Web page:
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Harness Anonymous Surveys to Learn What's Holding Your Team Back

Getting useful answers from anonymous surveys isn’t easy. Learn how to come up with questions that give you unvarnished feedback and deep insight into challenges and frustrations.

Ben Jackson
March 29, 2018

Photo credit: Dominik Vanyi

Anonymity isn’t having the best moment. Between trolls, leaks, and the notorious decentralized international hacktivist group, it’s tempting to write off the entire concept of protected identity as a lost cause. But while the idea of asking your employees for radical candor might make you squirm, for some kinds of feedback, it’s your only choice.

Read on for tips that will help you get the most out of anonymous employee surveys.

Don’t:

Focus on More than One Objective

Are you trying to get more internal referrals? Increase productivity? Improve communication? Pick one, then come up with questions that will get you the answers you need to make it happen.

Avoid Tough Questions

Ask yourself: have I read any responses that made me cringe? If not, you might not be asking tough questions that draw out honest, critical responses. Here are some questions that, while useful, aren’t what we’re looking for:

“Which of the following snacks would you prefer we stock up on?”
“Where would you like us to hold the next company retreat?”

An assortment of Kind Bars
Don't waste your time on softball questions.

Leave Anyone Out by Mistake

Make sure everyone in the company knows about the survey with enough lead time to respond even if they’re busy. Post the link somewhere everyone will see it, bring up the survey in your weekly team meeting, and do anything else you can to make it impossible to miss.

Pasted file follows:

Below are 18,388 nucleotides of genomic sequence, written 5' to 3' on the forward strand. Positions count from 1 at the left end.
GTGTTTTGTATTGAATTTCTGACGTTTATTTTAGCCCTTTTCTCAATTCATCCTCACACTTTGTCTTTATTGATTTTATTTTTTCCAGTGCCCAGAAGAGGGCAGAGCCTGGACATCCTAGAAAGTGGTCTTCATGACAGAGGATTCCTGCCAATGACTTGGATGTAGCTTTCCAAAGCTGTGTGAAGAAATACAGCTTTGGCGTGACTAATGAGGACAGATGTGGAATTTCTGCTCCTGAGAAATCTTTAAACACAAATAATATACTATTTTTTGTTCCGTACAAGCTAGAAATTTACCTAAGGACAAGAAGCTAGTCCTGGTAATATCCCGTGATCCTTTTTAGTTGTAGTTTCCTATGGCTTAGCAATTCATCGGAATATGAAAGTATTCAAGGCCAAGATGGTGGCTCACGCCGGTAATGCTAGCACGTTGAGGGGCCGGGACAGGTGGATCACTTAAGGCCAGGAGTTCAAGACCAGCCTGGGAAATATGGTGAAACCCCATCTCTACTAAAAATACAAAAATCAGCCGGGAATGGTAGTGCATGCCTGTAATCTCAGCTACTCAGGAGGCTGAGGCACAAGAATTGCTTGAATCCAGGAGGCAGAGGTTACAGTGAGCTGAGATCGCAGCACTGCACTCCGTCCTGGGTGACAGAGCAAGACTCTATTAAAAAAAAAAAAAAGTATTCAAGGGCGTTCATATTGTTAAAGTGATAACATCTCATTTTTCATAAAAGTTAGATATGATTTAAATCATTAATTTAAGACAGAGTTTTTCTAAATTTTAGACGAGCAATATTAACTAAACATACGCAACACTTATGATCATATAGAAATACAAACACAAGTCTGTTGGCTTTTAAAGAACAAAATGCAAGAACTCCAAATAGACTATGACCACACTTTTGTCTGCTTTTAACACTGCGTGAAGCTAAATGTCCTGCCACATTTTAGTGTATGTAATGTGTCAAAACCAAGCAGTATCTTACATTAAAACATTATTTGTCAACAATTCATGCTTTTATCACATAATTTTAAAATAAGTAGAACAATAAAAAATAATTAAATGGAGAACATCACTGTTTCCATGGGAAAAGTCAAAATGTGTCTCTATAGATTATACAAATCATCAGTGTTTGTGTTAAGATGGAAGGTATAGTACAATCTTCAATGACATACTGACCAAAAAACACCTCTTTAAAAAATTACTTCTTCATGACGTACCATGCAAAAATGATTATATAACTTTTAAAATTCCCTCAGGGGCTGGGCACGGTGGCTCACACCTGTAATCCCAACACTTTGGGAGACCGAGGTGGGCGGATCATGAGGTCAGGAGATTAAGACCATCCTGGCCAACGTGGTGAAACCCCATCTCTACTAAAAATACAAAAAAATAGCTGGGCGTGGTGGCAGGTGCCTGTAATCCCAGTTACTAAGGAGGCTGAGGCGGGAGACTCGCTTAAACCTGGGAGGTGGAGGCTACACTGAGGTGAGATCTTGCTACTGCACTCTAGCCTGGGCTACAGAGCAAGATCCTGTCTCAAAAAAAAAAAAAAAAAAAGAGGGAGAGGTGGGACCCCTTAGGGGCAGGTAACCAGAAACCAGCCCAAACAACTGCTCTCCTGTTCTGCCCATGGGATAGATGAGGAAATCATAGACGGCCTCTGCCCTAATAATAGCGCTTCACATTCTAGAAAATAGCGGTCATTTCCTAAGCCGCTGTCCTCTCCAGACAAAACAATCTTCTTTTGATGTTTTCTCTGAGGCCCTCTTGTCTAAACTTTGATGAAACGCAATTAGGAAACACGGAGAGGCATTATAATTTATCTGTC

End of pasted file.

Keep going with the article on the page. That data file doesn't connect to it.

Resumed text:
Do:

Find the Pain

The best questions for anonymous surveys focus on challenges, frustrations, and areas for improvement:

“What are you worried might derail your progress this quarter?”
“What’s the most frustrating part of your routine at work?”
“What’s the one thing that wastes the most of your time right now?”

Be Specific

It’s easier to respond to more specific questions, so the less vague your wording, the better. Here’s a vaguely-worded question:

“What should leadership focus on improving at the moment?”
“How can we make our workplace better for you?”

And here’s the same question with more specific language:

“If you had to pick one piece of critical advice to give the CEO right now, what would it be?”
“If you had full authority to change one thing about our workplace, what would it be?”

Use “Skip Logic” to Tailor Follow-Up Questions

Tools like Typeform and SurveyMonkey can present different questions to respondents based on their previous answers. Use opinion scales to vary your open-ended questions and get the most relevant feedback from different participants.

Screenshot of skip logic with TypeForm.
Applying skip logic with TypeForm.

Stress that Results Are Anonymous and Confidential

You might take this for granted, but your employees won’t. Underscore the need for honest feedback, don’t ask questions that might reveal identifying details, and reassure everyone that you’ll respect their anonymity.

Bonus Points: Regular Pulse Surveys

Getting one-time feedback on isolated decisions is just a start. The real fun starts when you begin measuring employee sentiment over time.

Tools like Peakon and Officevibe regularly ask your employees for feedback and show how engagement changes over time. They’ll also ask about specific areas that affect motivation: things like recognition, compensation, and work-life balance.

Best of all, they enable 2-way communication without revealing the identity of respondents. Instead of throwing up your hands when answers are unclear, you can ask for clarification or specific examples.

Tools:

One-Off Surveys

  • Typeform (Limited free plan, or $30/month with skip logic)
  • SurveyMonkey (Limited free plan, or $37/month with skip logic)

Pulse Surveys

  • Peakon ($3.50 per user/month)
  • Officevibe (Limited free plan, or $4 per user/month)

Further Reading


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